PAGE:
Would you know how to perform CPR if faced with a life-threatening situation? With a lapsed certification, Florida mom Dawn Marengo says she wasn’t prepared when her 19-month-old son Damien nearly drowned in the family pool just three weeks ago.
Dawn has three kids and, like many of us, is used to multitasking in a noisy household. It was a typical Monday — Dawn was folding laundry and her two youngest were playfully bickering in the other room. Then, she noticed … it was quiet. Dawn went to check on the kids and saw the back door wide open. She ran outside to find her little boy floating in the pool.
“His lips were blue; a color blue I can’t even describe. And he wasn’t breathing,” Dawn tells Babble. Her eldest child dialed 9-1-1. In a panic, she struggled to recall CPR steps and instinctively flipped him over to give back thrusts — a technique normally used for choking — in an attempt to clear his airway of water. “I couldn’t remember what to do. I just knew that he needed to breathe,” Dawn says, so she laid her limp son down, tilted his head, pinched his nose, and breathed into his mouth. Thankfully, Damien began to cough, vomit, and whimper — just as paramedics arrived for airlift transport to an Orlando hospital. Physicians found fluid in Damien’s lungs but predicted a full recovery. Dawn knows how lucky she is, as over 3,500 fatal drownings occur annually in the U.S. AND more children 1-4 years old die from drowning than any other cause of death, except birth defects, according to the Center for Disease Control and Prevention.
Dawn took to Facebook to encourage others in the private “Ta Ta Tuesday Ladies” mommy group to learn CPR, and her post has received over 400 likes and 60 comments offering words of support.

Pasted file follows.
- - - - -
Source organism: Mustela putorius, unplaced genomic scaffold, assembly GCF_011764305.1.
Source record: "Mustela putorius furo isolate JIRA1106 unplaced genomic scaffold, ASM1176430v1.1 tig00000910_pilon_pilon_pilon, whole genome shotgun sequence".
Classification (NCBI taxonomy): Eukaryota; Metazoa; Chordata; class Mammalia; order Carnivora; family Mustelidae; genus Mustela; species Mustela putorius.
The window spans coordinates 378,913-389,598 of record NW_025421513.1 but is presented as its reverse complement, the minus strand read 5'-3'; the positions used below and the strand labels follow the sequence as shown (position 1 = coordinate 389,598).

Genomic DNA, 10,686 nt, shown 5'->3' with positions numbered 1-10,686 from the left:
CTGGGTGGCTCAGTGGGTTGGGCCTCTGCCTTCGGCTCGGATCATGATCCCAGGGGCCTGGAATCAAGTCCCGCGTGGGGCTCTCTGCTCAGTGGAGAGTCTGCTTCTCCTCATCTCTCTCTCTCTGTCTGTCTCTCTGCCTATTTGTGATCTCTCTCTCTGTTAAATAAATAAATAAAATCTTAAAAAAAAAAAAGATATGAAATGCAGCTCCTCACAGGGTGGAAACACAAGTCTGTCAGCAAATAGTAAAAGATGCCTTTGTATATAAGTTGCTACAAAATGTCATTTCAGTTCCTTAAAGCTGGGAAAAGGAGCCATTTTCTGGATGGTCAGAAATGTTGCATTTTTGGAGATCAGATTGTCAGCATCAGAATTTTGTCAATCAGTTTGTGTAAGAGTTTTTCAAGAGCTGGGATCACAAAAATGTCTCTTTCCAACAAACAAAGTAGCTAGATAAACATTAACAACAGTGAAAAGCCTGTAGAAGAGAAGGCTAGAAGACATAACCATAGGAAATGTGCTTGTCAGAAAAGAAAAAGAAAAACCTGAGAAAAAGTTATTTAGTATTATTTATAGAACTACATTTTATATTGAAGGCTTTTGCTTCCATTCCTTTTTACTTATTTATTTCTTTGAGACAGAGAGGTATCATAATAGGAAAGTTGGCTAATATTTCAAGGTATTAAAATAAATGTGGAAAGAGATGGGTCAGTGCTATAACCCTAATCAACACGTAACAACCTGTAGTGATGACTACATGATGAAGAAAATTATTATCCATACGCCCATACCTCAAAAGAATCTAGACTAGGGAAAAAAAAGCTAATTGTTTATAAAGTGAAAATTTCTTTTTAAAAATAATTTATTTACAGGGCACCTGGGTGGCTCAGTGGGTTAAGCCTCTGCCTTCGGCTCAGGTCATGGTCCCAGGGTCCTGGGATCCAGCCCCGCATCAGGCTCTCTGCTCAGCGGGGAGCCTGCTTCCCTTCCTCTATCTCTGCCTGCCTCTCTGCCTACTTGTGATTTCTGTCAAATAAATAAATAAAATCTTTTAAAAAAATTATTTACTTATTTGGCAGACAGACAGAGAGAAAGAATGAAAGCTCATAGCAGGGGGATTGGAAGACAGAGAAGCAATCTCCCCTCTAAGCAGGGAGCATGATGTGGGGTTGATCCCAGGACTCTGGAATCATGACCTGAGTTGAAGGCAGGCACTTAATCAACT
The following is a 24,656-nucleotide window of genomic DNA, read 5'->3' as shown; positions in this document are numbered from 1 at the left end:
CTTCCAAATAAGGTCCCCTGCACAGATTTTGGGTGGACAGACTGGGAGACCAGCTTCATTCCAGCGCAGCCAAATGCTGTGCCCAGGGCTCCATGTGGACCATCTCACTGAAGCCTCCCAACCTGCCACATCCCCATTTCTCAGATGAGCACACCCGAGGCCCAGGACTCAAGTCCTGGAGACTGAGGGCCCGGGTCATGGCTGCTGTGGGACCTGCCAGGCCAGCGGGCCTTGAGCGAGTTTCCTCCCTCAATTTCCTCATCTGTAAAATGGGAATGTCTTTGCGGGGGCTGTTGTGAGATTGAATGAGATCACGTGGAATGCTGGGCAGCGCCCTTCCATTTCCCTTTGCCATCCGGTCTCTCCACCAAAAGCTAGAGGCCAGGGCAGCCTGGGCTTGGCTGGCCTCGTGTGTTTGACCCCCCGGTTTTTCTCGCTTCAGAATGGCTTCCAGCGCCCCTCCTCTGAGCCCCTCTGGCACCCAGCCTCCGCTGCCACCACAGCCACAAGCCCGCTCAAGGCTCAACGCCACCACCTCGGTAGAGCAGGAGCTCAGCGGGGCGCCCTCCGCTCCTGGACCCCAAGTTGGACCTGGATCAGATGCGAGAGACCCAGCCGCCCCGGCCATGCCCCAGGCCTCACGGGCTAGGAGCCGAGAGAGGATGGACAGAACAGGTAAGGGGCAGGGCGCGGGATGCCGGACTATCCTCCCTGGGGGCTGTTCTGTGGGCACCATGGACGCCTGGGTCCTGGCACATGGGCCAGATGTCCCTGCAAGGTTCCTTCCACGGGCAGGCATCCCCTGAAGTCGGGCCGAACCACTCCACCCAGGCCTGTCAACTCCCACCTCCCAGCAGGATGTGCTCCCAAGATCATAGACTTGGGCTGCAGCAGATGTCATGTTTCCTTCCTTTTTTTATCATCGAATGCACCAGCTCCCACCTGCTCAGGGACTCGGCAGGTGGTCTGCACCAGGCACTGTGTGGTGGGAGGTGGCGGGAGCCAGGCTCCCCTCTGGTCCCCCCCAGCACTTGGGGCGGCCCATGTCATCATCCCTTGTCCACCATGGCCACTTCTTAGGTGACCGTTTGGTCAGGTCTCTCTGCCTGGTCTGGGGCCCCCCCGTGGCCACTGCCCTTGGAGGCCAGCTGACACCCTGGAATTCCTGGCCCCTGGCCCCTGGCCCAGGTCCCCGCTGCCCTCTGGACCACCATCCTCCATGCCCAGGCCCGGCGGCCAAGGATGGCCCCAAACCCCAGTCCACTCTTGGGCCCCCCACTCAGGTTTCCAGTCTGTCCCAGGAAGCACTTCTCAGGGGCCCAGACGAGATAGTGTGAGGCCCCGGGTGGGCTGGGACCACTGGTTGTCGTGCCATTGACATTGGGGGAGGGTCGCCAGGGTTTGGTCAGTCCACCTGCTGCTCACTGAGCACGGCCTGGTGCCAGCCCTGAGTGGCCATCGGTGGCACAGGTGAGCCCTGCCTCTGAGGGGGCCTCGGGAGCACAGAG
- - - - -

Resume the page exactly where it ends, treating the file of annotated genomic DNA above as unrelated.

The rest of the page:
“Ladies … PLEASE take a CPR course!!! More than once! My son drowned on Monday afternoon. I barely remember anything from CPR class and I have taken several CPR classes,” she writes. “By the grace of God I was able to save my son’s life. He is doing fine, but it was so terrifying!!! It CAN happen to you! So PLEASE take some CPR courses!! You never know if or when you’ll need it but it WILL save a life.”
Dawn has taken a few CPR courses over the years but never expected to have to use her learnings. With a newfound awareness, Dawn advises, “Every mother needs to take CPR more than just once because it can happen to you. The more you practice CPR, the more equip you are going to be to handle the situation if it comes your way.”
It had been four years since her last class, and the American Heart Association’s (AHA) certification is valid for two years. Dawn admits that she was afraid to try chest compressions because she couldn’t recall how to administer them, especially since both infant and child CPR are modified from adult CPR. After working at the AHA for newly a decade, even I had to confirm the breath-to-compression ratio for this article, so I can’t even fathom remembering in a traumatic situation. But Dawn did remember the mouth-to-mouth component and that saved her son’s life!
She’s set to take a new class and has already enhanced her home’s safety measures. And each exit door now has a padlock, as does the pool’s safety gate. It wasn’t properly latched on the day of the near fatal drowning — an unfortunate but honest mistake.
While all parents do have a lengthy to-do list, learning CPR should be a priority, especially as summer approaches with increased pool and beach time. You can even practice at home with a CPR Anytime Kit — a DIY tool that I made Grammy and Gramps try before babysitting my son.